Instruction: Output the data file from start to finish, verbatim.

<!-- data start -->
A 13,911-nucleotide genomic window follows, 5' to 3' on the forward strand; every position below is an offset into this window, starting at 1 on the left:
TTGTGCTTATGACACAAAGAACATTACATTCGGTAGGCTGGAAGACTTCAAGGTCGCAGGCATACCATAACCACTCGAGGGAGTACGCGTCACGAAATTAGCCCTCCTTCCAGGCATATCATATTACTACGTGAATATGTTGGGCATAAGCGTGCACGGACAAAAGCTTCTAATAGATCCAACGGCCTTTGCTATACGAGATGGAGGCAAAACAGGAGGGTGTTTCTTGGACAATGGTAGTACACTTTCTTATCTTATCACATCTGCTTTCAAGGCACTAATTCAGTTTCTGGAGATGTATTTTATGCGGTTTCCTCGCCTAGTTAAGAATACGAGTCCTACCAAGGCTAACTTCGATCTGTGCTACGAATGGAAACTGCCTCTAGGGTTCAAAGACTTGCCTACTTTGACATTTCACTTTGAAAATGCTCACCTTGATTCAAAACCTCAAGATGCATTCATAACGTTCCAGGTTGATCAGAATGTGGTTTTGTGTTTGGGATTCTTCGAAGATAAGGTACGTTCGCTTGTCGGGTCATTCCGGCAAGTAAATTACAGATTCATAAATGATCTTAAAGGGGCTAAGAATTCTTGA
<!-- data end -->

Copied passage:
A 13,911-nucleotide genomic window follows, 5' to 3' on the forward strand; every position below is an offset into this window, starting at 1 on the left:
TTGTGCTTATGACACAAAGAACATTACATTCGGTAGGCTGGAAGACTTCAAGGTCGCAGGCATACCATAACCACTCGAGGGAGTACGCGTCACGAAATTAGCCCTCCTTCCAGGCATATCATATTACTACGTGAATATGTTGGGCATAAGCGTGCACGGACAAAAGCTTCTAATAGATCCAACGGCCTTTGCTATACGAGATGGAGGCAAAACAGGAGGGTGTTTCTTGGACAATGGTAGTACACTTTCTTATCTTATCACATCTGCTTTCAAGGCACTAATTCAGTTTCTGGAGATGTATTTTATGCGGTTTCCTCGCCTAGTTAAGAATACGAGTCCTACCAAGGCTAACTTCGATCTGTGCTACGAATGGAAACTGCCTCTAGGGTTCAAAGACTTGCCTACTTTGACATTTCACTTTGAAAATGCTCACCTTGATTCAAAACCTCAAGATGCATTCATAACGTTCCAGGTTGATCAGAATGTGGTTTTGTGTTTGGGATTCTTCGAAGATAAGGTACGTTCGCTTGTCGGGTCATTCCGGCAAGTAAATTACAGATTCATAAATGATCTTAAAGGGGCTAAGAATTCTTGA